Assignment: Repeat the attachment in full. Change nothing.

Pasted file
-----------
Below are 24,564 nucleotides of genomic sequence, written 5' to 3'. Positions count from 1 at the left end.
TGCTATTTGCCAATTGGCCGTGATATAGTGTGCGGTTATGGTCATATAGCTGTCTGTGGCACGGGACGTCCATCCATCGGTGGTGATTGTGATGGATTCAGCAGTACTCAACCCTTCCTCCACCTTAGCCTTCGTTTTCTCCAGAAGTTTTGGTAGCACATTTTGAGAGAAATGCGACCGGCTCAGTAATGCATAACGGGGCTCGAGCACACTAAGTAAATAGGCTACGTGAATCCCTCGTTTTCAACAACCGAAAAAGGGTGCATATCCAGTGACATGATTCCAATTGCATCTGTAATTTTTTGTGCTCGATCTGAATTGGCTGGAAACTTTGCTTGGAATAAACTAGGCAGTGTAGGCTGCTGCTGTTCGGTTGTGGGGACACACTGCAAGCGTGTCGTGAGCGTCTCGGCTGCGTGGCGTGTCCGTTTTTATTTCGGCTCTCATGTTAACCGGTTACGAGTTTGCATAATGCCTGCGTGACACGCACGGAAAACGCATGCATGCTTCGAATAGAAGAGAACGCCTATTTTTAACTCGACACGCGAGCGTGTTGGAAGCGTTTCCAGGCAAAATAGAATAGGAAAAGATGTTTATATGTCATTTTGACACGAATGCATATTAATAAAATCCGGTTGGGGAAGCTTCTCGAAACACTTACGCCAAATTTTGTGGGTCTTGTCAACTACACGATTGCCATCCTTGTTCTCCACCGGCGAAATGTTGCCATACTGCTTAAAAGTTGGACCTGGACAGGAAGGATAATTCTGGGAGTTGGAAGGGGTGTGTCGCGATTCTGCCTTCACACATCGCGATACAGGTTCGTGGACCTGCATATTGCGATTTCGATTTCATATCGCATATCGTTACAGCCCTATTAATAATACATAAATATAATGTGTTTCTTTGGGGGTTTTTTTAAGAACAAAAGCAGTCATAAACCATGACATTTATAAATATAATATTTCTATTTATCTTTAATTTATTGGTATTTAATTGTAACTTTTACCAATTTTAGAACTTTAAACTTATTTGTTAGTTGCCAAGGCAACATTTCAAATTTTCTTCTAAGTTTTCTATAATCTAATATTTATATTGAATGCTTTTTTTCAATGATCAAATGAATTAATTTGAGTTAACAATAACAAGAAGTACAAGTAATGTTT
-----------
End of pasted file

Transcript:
Below are 24,564 nucleotides of genomic sequence, written 5' to 3'. Positions count from 1 at the left end.
TGCTATTTGCCAATTGGCCGTGATATAGTGTGCGGTTATGGTCATATAGCTGTCTGTGGCACGGGACGTCCATCCATCGGTGGTGATTGTGATGGATTCAGCAGTACTCAACCCTTCCTCCACCTTAGCCTTCGTTTTCTCCAGAAGTTTTGGTAGCACATTTTGAGAGAAATGCGACCGGCTCAGTAATGCATAACGGGGCTCGAGCACACTAAGTAAATAGGCTACGTGAATCCCTCGTTTTCAACAACCGAAAAAGGGTGCATATCCAGTGACATGATTCCAATTGCATCTGTAATTTTTTGTGCTCGATCTGAATTGGCTGGAAACTTTGCTTGGAATAAACTAGGCAGTGTAGGCTGCTGCTGTTCGGTTGTGGGGACACACTGCAAGCGTGTCGTGAGCGTCTCGGCTGCGTGGCGTGTCCGTTTTTATTTCGGCTCTCATGTTAACCGGTTACGAGTTTGCATAATGCCTGCGTGACACGCACGGAAAACGCATGCATGCTTCGAATAGAAGAGAACGCCTATTTTTAACTCGACACGCGAGCGTGTTGGAAGCGTTTCCAGGCAAAATAGAATAGGAAAAGATGTTTATATGTCATTTTGACACGAATGCATATTAATAAAATCCGGTTGGGGAAGCTTCTCGAAACACTTACGCCAAATTTTGTGGGTCTTGTCAACTACACGATTGCCATCCTTGTTCTCCACCGGCGAAATGTTGCCATACTGCTTAAAAGTTGGACCTGGACAGGAAGGATAATTCTGGGAGTTGGAAGGGGTGTGTCGCGATTCTGCCTTCACACATCGCGATACAGGTTCGTGGACCTGCATATTGCGATTTCGATTTCATATCGCATATCGTTACAGCCCTATTAATAATACATAAATATAATGTGTTTCTTTGGGGGTTTTTTTAAGAACAAAAGCAGTCATAAACCATGACATTTATAAATATAATATTTCTATTTATCTTTAATTTATTGGTATTTAATTGTAACTTTTACCAATTTTAGAACTTTAAACTTATTTGTTAGTTGCCAAGGCAACATTTCAAATTTTCTTCTAAGTTTTCTATAATCTAATATTTATATTGAATGCTTTTTTTCAATGATCAAATGAATTAATTTGAGTTAACAATAACAAGAAGTACAAGTAATGTTT